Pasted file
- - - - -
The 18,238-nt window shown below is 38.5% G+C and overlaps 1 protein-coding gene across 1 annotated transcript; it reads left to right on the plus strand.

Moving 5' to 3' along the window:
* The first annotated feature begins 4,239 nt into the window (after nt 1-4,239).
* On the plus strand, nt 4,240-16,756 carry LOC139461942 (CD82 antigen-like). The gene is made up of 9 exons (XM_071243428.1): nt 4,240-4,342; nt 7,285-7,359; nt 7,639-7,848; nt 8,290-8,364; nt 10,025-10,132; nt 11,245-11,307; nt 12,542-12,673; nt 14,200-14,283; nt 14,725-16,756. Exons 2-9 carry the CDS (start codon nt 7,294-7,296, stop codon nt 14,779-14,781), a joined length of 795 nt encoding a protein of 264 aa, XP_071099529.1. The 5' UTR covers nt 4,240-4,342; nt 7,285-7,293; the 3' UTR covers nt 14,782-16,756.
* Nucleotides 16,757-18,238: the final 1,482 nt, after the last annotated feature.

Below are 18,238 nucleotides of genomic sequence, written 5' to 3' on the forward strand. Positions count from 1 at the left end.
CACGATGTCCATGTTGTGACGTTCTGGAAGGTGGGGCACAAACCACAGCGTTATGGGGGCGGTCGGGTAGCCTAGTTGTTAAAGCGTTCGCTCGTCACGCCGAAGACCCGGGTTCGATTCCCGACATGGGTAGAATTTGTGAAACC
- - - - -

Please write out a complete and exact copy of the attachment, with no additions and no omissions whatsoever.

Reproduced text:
The 18,238-nt window shown below is 38.5% G+C and overlaps 1 protein-coding gene across 1 annotated transcript; it reads left to right on the plus strand.

Moving 5' to 3' along the window:
* The first annotated feature begins 4,239 nt into the window (after nt 1-4,239).
* On the plus strand, nt 4,240-16,756 carry LOC139461942 (CD82 antigen-like). The gene is made up of 9 exons (XM_071243428.1): nt 4,240-4,342; nt 7,285-7,359; nt 7,639-7,848; nt 8,290-8,364; nt 10,025-10,132; nt 11,245-11,307; nt 12,542-12,673; nt 14,200-14,283; nt 14,725-16,756. Exons 2-9 carry the CDS (start codon nt 7,294-7,296, stop codon nt 14,779-14,781), a joined length of 795 nt encoding a protein of 264 aa, XP_071099529.1. The 5' UTR covers nt 4,240-4,342; nt 7,285-7,293; the 3' UTR covers nt 14,782-16,756.
* Nucleotides 16,757-18,238: the final 1,482 nt, after the last annotated feature.

Below are 18,238 nucleotides of genomic sequence, written 5' to 3' on the forward strand. Positions count from 1 at the left end.
CACGATGTCCATGTTGTGACGTTCTGGAAGGTGGGGCACAAACCACAGCGTTATGGGGGCGGTCGGGTAGCCTAGTTGTTAAAGCGTTCGCTCGTCACGCCGAAGACCCGGGTTCGATTCCCGACATGGGTAGAATTTGTGAAACC